Think Loose Monetary Policy Helps Reduce Racial Inequities? Think Again.

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By Paul Wachtel
The Biden administration may propose an expansion of the Federal Reserve’s traditional mandate to maintain stable prices and promote full employment to include reducing racial disparities. Legislation to this effect was introduced in the last Congress and is advocated by Jared Bernstein, a Biden advisor who will be serving on the Council of Economic Advisors. Some Fed officials are sympathetic. Raphael Bostic, President of the Atlanta Fed said in June that the Federal Reserve “can play an important role in helping to reduce racial inequities and bring about a more inclusive economy.” However, these policy makers are mistaken to think that loose monetary policies can be instrumental in improving the lot of Black families.

Their concerns are not surprising given the stark reality of economic disparities. Despite declines in overt labor market discrimination and gains in educational opportunities since the onset of the Civil Rights movement, the gaps between Black and white household income and wealth are as large today as they were in 1950. In 2019, the typical household with a white head has more than six times greater wealth and twice the income than its Black counterpart.

A prominent line of thinking regarding the role of monetary policy in addressing racial disparities is that an easier monetary policy with sustained low interest rates will lower unemployment and increase labor income. Importantly, it does so more for Blacks than for whites. The gap between the unemployment rate of Black and white households, which was over 8 percentage points at the end of the financial crisis, was about 2 percentage points when the pandemic began.

Indeed, the monetary policies that fought the financial crisis had the beneficial effect of reducing the unemployment rate gap between Blacks and whites. However, a loose monetary policy shock that reduces the unemployment gap has a very small effect on earnings. Our research finds that a surprise one percentage point reduction in the Federal Funds rate reduces the gap between average Black and white household incomes by only $300 or 0.6% of the average Black income. Therefore, an expansionary monetary policy has only a very small impact on the Black-white income gap.

Moreover, a closer look at the effects of loose monetary policy on Black and white households suggest that the small effect on the income gap is only part of the story. A loose monetary policy also increases asset prices, particularly for equities and homes. These capital gains disproportionately benefit white households. A one percentage point reduction in the Funds leads to increases in stock prices of almost 5% and house prices by a bit less. The wealth of the typical white household increases by about $30,000, about six times more than the gains to the typical Black household. White households gain more from asset price increases because they are wealthier to begin with and are much more likely to own equities. The run up of the stock market in the last decade – to a large extent driven by monetary policy – hardly benefited Black households because only 35% of Black households own equities.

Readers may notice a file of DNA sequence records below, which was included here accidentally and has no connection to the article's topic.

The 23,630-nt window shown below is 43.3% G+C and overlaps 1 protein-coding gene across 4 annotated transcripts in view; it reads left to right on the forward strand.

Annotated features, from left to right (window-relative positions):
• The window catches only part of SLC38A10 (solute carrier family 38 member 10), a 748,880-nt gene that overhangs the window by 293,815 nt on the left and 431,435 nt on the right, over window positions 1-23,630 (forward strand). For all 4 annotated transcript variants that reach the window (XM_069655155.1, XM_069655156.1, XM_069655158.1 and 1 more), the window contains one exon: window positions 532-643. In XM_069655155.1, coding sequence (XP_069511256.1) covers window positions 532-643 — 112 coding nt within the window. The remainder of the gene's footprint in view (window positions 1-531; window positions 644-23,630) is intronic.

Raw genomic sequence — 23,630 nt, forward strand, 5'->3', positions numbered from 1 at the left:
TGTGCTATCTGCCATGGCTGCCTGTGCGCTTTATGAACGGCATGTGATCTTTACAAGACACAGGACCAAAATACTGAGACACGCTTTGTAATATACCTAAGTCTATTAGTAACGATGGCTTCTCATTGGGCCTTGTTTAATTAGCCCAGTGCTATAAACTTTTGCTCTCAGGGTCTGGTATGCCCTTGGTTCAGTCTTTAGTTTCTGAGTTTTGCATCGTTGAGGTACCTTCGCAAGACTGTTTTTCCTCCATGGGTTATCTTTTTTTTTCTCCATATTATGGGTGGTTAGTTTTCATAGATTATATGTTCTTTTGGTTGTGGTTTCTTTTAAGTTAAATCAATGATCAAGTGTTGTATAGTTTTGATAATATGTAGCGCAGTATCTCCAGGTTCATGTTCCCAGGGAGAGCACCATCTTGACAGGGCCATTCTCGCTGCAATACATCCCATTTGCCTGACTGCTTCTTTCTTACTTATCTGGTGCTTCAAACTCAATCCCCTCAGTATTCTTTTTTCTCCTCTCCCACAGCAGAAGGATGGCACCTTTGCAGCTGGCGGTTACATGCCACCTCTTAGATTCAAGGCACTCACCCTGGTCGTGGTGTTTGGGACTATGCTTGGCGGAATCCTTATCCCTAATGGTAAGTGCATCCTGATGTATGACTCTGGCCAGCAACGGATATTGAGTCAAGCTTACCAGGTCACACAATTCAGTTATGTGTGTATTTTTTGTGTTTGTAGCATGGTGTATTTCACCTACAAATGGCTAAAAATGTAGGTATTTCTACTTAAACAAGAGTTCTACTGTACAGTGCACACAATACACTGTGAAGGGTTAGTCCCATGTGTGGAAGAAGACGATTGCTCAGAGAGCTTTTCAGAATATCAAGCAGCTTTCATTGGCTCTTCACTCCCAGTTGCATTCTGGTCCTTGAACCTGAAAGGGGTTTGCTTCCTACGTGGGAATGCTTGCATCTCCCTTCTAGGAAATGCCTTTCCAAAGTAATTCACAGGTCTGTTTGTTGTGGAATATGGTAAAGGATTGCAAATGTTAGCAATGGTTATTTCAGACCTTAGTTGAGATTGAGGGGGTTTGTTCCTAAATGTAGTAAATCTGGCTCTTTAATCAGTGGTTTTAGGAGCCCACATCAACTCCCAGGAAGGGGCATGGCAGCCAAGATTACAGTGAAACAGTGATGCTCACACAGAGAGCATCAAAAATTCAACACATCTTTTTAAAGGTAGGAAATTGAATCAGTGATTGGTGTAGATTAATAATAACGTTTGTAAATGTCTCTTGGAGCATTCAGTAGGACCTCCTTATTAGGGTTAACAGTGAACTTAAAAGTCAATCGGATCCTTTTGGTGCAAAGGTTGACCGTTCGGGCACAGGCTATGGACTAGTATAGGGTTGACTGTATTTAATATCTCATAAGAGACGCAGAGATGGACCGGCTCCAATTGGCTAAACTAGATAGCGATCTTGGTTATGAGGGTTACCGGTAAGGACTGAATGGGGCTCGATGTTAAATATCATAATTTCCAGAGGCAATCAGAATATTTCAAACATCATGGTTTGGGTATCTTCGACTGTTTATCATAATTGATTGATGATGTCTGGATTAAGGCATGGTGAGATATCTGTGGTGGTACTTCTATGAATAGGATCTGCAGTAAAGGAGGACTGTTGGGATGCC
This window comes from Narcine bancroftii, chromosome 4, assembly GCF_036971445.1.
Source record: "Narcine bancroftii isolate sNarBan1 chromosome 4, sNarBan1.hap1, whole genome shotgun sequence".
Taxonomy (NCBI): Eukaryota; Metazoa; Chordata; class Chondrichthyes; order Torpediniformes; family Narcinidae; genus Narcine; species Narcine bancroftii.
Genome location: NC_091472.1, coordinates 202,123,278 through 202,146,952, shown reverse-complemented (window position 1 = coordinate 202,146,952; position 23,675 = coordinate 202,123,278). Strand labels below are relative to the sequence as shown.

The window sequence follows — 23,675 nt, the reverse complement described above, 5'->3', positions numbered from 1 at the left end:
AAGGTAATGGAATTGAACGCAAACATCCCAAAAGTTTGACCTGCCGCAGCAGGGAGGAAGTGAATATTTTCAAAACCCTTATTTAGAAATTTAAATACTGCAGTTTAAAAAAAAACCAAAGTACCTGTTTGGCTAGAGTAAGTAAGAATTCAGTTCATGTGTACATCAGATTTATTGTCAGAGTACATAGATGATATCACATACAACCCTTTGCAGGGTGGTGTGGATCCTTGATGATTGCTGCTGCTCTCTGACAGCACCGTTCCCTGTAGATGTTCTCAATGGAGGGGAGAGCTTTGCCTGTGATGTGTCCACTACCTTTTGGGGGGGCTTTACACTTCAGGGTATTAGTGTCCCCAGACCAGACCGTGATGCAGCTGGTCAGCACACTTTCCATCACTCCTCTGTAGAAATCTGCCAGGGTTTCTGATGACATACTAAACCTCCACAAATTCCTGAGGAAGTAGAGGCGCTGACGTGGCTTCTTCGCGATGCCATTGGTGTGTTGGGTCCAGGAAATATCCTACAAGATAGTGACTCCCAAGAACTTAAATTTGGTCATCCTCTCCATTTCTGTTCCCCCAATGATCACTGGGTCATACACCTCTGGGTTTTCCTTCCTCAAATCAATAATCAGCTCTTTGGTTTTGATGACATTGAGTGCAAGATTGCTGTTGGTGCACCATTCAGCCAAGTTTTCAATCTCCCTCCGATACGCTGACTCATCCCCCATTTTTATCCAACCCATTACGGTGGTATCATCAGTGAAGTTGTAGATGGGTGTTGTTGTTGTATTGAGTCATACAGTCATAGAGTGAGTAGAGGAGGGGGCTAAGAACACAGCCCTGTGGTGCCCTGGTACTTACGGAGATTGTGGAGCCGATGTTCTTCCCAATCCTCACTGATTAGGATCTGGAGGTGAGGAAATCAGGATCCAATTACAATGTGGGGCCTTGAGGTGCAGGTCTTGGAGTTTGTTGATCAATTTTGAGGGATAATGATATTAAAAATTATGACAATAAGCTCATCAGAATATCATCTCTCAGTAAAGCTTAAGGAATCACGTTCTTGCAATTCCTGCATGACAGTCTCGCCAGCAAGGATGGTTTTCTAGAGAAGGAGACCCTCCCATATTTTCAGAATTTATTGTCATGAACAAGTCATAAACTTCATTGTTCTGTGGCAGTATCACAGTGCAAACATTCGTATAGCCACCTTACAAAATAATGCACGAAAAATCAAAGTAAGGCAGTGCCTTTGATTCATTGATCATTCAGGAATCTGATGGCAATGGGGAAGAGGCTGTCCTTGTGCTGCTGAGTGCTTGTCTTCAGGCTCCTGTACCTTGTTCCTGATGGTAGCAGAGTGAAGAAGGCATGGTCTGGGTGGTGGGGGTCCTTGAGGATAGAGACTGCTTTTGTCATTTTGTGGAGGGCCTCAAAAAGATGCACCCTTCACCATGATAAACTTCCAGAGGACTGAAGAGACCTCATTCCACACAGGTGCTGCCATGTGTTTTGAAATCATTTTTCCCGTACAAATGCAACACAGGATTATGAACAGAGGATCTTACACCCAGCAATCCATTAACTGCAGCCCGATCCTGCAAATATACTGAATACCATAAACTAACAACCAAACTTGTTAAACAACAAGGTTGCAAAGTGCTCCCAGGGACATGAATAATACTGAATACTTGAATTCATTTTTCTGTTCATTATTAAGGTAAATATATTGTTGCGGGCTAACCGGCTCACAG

The monetary policies of the last decade had different effects on Black and white households. White households gained more because they have more financial wealth and hold portfolios that are more concentrated in assets that rise in value when policy loosens. At the same time, monetary policy reduced the gap between Black and white unemployment rates and brought relatively larger earnings gains for Black households. Bringing the two together, however, leads to one stark finding: the reduction in the earnings gap pales in comparison to the effects on the wealth gap.

Our analysis does not bode well for the suggestion that reducing racial inequalities should be added to the mandate of the Federal Reserve. Such a mandate might make it impossible for the central bank to tighten monetary policy when macroeconomic conditions call for it. With the instruments available – all of which work through effects on asset prices and interest rates – a central bank is not able to design policies to reduce the racial income gap without increasing wealth inequality. Clearly, this does not mean that achieving racial equality should not be a prime objective for policymakers. But the tools available to central banks might not be the right ones, and might possibly be counter-productive.

Based on "Monetary Policy and Racial Inequality" by Alina Bartscher, Moritz Kuhn, Moritz Schularick and Paul Wachtel
Paul Wachtel is a Professor of Economics.